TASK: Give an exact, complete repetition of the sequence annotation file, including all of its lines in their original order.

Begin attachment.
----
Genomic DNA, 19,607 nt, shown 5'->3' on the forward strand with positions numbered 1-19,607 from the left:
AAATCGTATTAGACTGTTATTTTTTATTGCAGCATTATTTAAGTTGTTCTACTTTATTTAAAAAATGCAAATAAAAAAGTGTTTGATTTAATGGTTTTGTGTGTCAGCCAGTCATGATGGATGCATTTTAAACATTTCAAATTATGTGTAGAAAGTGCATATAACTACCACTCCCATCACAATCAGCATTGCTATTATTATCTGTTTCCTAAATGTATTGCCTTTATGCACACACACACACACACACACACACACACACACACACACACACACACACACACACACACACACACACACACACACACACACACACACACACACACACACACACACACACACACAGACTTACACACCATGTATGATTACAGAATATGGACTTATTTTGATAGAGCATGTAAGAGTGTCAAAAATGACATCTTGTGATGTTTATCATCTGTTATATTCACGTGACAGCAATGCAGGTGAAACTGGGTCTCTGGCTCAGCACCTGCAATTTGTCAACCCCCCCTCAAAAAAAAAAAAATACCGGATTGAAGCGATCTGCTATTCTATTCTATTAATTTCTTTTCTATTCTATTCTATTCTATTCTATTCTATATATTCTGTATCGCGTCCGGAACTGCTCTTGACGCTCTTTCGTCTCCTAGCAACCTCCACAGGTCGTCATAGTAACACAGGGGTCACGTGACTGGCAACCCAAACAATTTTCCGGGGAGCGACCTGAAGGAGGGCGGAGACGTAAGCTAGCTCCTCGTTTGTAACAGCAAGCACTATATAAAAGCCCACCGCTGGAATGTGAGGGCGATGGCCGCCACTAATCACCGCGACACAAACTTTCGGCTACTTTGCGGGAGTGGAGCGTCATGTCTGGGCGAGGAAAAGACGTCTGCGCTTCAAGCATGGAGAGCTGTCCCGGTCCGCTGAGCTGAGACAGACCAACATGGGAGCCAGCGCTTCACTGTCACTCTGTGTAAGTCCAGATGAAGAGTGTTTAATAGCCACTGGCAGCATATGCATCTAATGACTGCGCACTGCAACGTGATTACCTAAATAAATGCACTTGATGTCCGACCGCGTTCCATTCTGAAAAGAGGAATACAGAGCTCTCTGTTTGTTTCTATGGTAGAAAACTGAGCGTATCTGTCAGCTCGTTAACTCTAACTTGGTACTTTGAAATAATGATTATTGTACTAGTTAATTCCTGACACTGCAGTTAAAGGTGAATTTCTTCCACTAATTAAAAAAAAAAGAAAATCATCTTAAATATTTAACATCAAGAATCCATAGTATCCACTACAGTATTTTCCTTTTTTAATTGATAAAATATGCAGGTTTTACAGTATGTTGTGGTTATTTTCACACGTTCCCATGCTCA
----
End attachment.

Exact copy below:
Genomic DNA, 19,607 nt, shown 5'->3' on the forward strand with positions numbered 1-19,607 from the left:
AAATCGTATTAGACTGTTATTTTTTATTGCAGCATTATTTAAGTTGTTCTACTTTATTTAAAAAATGCAAATAAAAAAGTGTTTGATTTAATGGTTTTGTGTGTCAGCCAGTCATGATGGATGCATTTTAAACATTTCAAATTATGTGTAGAAAGTGCATATAACTACCACTCCCATCACAATCAGCATTGCTATTATTATCTGTTTCCTAAATGTATTGCCTTTATGCACACACACACACACACACACACACACACACACACACACACACACACACACACACACACACACACACACACACACACACACACACACACACACACACACACACACACACACACAGACTTACACACCATGTATGATTACAGAATATGGACTTATTTTGATAGAGCATGTAAGAGTGTCAAAAATGACATCTTGTGATGTTTATCATCTGTTATATTCACGTGACAGCAATGCAGGTGAAACTGGGTCTCTGGCTCAGCACCTGCAATTTGTCAACCCCCCCTCAAAAAAAAAAAAATACCGGATTGAAGCGATCTGCTATTCTATTCTATTAATTTCTTTTCTATTCTATTCTATTCTATTCTATTCTATATATTCTGTATCGCGTCCGGAACTGCTCTTGACGCTCTTTCGTCTCCTAGCAACCTCCACAGGTCGTCATAGTAACACAGGGGTCACGTGACTGGCAACCCAAACAATTTTCCGGGGAGCGACCTGAAGGAGGGCGGAGACGTAAGCTAGCTCCTCGTTTGTAACAGCAAGCACTATATAAAAGCCCACCGCTGGAATGTGAGGGCGATGGCCGCCACTAATCACCGCGACACAAACTTTCGGCTACTTTGCGGGAGTGGAGCGTCATGTCTGGGCGAGGAAAAGACGTCTGCGCTTCAAGCATGGAGAGCTGTCCCGGTCCGCTGAGCTGAGACAGACCAACATGGGAGCCAGCGCTTCACTGTCACTCTGTGTAAGTCCAGATGAAGAGTGTTTAATAGCCACTGGCAGCATATGCATCTAATGACTGCGCACTGCAACGTGATTACCTAAATAAATGCACTTGATGTCCGACCGCGTTCCATTCTGAAAAGAGGAATACAGAGCTCTCTGTTTGTTTCTATGGTAGAAAACTGAGCGTATCTGTCAGCTCGTTAACTCTAACTTGGTACTTTGAAATAATGATTATTGTACTAGTTAATTCCTGACACTGCAGTTAAAGGTGAATTTCTTCCACTAATTAAAAAAAAAAGAAAATCATCTTAAATATTTAACATCAAGAATCCATAGTATCCACTACAGTATTTTCCTTTTTTAATTGATAAAATATGCAGGTTTTACAGTATGTTGTGGTTATTTTCACACGTTCCCATGCTCA